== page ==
For a school that has produced a record number of South African rugby and cricket players, Grey College in Mangaung/Bloemfontein has now set its sights on producing South Africa's future football greats.
The prestigious school of over 150 years has embraced the spirit of the 2010 FIFA World Cup™ with open arms, and this weekend twenty schools, many of them from impoverished areas throughout South Africa, descended on Grey College for the fourth annual FNB/Grey College Soccer Tournament, which was eventually won by Rosina High School from Laudium in Pretoria.
With some spirited football on display, the tournament was a shining example of the impact of South Africa hosting the 2010 FIFA World Cup and the development of football at youth level which, it is hoped, will filter through to the national side.
For tournament organiser, Ludwig Koekemoer, the Grey College tournament is about a building grassroots football in South Africa.
"It is about inviting schools from the broader community. It is all about developing soccer at the grassroots level and helping to build a culture of soccer at school level here," said Koekemoer, who has ensured that underprivileged schools can also take part in the tournament by providing transport and accommodation.
Andrew Gifford, the coach of Johannesburg-based Norkem Park school, which took part in the tournament, says the successful development of school level football is closely related to the 2010 FIFA World Cup.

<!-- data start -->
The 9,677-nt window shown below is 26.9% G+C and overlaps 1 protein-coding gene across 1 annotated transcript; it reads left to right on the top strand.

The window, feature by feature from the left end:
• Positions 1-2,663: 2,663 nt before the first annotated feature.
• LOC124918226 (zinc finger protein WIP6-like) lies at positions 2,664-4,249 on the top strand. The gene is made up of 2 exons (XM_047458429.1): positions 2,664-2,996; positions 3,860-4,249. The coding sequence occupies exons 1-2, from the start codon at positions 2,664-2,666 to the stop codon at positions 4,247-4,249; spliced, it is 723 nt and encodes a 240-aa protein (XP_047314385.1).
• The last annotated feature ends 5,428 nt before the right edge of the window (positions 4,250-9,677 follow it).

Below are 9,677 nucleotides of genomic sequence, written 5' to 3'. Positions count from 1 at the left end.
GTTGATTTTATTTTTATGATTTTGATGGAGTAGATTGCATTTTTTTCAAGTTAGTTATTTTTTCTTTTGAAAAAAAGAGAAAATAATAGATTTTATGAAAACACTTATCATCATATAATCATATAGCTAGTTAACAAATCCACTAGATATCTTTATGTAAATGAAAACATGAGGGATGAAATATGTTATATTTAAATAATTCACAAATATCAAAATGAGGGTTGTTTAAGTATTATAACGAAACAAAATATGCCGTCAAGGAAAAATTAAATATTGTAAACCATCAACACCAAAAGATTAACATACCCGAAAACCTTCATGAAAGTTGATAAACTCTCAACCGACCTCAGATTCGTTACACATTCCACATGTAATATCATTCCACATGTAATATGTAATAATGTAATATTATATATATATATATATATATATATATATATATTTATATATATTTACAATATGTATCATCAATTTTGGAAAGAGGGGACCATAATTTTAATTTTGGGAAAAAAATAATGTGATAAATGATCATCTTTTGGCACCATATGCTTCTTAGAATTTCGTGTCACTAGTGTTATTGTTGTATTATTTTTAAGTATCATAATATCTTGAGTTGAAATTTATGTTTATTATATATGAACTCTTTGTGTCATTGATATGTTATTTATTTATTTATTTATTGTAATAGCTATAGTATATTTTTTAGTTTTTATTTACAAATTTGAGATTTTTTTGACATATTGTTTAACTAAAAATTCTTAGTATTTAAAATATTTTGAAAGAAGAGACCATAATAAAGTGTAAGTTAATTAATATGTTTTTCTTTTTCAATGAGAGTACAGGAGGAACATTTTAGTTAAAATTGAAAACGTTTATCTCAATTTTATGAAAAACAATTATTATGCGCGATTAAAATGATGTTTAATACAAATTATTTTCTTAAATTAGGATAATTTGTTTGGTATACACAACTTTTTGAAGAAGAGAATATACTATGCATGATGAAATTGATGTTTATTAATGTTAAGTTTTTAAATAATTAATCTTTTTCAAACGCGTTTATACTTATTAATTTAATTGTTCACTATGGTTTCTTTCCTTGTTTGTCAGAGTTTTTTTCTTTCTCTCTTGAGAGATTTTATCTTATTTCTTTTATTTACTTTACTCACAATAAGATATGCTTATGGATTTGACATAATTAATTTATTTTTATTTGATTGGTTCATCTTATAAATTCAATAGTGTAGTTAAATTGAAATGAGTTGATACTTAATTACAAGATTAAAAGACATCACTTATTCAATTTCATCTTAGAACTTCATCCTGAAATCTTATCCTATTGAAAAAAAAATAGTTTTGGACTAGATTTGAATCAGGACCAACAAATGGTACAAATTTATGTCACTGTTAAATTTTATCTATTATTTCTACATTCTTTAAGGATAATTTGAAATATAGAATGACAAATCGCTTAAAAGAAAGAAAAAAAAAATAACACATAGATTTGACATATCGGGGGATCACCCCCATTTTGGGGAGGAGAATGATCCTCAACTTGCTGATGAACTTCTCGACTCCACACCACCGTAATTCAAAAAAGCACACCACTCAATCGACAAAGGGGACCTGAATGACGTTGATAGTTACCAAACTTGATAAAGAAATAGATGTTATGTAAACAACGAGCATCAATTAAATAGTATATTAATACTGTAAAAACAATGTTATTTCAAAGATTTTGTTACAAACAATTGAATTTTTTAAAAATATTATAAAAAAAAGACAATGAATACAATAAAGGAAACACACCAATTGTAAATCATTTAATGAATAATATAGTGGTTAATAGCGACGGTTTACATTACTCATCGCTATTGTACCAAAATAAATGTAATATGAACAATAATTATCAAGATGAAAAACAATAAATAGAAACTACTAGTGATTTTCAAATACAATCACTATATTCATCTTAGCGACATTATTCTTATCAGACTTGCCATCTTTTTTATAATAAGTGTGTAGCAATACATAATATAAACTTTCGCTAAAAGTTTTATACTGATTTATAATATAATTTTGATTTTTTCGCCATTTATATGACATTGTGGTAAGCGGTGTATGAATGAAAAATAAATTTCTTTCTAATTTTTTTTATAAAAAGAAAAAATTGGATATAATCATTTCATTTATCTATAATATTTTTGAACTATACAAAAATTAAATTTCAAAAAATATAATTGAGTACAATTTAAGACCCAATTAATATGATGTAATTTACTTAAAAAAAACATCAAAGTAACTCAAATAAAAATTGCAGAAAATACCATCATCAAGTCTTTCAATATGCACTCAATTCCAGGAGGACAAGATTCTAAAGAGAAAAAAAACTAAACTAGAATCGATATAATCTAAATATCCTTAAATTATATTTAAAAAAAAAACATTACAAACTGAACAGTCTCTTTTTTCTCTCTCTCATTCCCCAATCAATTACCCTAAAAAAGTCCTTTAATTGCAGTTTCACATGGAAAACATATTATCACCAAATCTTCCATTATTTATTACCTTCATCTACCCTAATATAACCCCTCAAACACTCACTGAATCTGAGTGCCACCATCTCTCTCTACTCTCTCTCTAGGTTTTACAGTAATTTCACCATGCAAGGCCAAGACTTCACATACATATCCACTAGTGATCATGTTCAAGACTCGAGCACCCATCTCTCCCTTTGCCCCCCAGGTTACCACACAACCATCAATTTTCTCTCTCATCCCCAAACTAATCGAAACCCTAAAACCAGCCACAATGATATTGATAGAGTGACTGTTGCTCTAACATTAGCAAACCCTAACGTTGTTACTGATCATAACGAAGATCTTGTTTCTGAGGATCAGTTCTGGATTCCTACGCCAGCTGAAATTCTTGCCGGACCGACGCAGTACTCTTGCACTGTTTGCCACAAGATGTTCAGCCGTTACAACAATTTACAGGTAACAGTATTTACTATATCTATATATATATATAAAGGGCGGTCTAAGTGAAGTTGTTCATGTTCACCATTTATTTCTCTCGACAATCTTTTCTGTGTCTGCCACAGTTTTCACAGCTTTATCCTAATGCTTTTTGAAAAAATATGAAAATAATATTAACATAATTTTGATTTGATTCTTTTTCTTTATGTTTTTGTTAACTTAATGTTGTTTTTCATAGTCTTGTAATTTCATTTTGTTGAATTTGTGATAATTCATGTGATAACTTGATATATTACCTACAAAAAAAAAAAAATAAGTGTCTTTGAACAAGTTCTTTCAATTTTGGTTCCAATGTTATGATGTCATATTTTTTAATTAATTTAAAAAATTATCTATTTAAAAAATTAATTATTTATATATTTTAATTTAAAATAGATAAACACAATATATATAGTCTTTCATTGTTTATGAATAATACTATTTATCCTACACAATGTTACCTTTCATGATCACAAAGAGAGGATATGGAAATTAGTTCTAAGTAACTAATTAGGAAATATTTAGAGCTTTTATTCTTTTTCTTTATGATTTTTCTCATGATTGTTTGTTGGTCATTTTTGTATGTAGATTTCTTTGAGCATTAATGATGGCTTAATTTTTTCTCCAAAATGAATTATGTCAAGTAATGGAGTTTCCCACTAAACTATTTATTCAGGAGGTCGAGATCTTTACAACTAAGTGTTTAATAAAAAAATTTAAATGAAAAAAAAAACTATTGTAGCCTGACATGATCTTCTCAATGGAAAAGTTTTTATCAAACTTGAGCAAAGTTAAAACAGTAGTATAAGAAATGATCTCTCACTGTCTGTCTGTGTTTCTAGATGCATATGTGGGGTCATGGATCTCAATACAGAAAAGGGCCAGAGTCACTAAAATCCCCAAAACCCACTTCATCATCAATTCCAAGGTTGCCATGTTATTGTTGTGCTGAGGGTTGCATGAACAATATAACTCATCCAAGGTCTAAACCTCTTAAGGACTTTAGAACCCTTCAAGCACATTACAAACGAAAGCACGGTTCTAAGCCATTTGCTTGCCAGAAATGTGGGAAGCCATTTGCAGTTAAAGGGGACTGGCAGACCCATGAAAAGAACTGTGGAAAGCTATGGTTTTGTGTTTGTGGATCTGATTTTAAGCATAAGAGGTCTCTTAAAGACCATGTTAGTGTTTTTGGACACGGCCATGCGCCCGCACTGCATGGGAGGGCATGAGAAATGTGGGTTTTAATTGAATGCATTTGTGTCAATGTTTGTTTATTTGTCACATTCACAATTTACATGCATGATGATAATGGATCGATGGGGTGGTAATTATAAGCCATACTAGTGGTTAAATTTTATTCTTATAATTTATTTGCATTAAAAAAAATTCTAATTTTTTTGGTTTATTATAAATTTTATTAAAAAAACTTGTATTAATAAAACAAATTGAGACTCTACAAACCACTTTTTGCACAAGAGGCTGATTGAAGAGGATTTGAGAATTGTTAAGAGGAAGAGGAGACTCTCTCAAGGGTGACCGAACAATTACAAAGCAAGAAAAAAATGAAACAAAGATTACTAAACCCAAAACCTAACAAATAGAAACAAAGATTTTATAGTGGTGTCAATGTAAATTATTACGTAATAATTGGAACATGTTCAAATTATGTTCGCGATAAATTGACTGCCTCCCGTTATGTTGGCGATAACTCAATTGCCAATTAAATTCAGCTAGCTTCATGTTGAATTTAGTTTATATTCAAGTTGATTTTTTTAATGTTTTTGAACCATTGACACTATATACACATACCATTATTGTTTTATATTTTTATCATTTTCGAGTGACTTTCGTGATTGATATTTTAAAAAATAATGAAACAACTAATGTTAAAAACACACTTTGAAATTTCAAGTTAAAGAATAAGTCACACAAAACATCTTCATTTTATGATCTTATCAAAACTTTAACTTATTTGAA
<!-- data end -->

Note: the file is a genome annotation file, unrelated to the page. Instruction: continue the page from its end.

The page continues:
"The success of rugby in South Africa came through from the school system and with the 2010 World Cup on the horizon we are really going in the right direction in terms of developing school soccer further. People in South Africa are embracing soccer more and more and I think people were amazed by the Confederations Cup. Now everyone is talking about the World Cup and with this more and more kids are starting to play at a younger age."
Many of the other coaches who took part in the four-day tournament agree with Gifford that the hosting of the FIFA World Cup next year is going to have positive repercussions for football development long after the final whistle has blown in 2010.
"There is plenty of excitement around 2010. Having the World Cup in Africa will not only develop enthusiasm but we will find more youth players through the system," said Westleigh Wilkinson, coach of St Peters College in Johannesburg.
For the players themselves it is tournaments such as these, and indeed the FIFA World Cup, that will go a long way in ensuring a steady stream of football talent from South African schools.
"These tournaments are helping to develop the game. There is not a lot of club activity at school level so these tournaments are very important for us," said 17-year-old Ricco Sutil, a midfielder for the Grey College team who believes the World Cup is important for him and his fellow players. "Because of the World Cup more people are wanting to play and I think more tournaments will come out of this. After the World Cup, South African soccer will be in a much better position."
Koekemoer says Grey College is already seeing the benefits of hosting the tournament. "We are glad to play a role in the development of these players, many of whom have gone on to play in PSL (Premier Soccer League) or first division teams."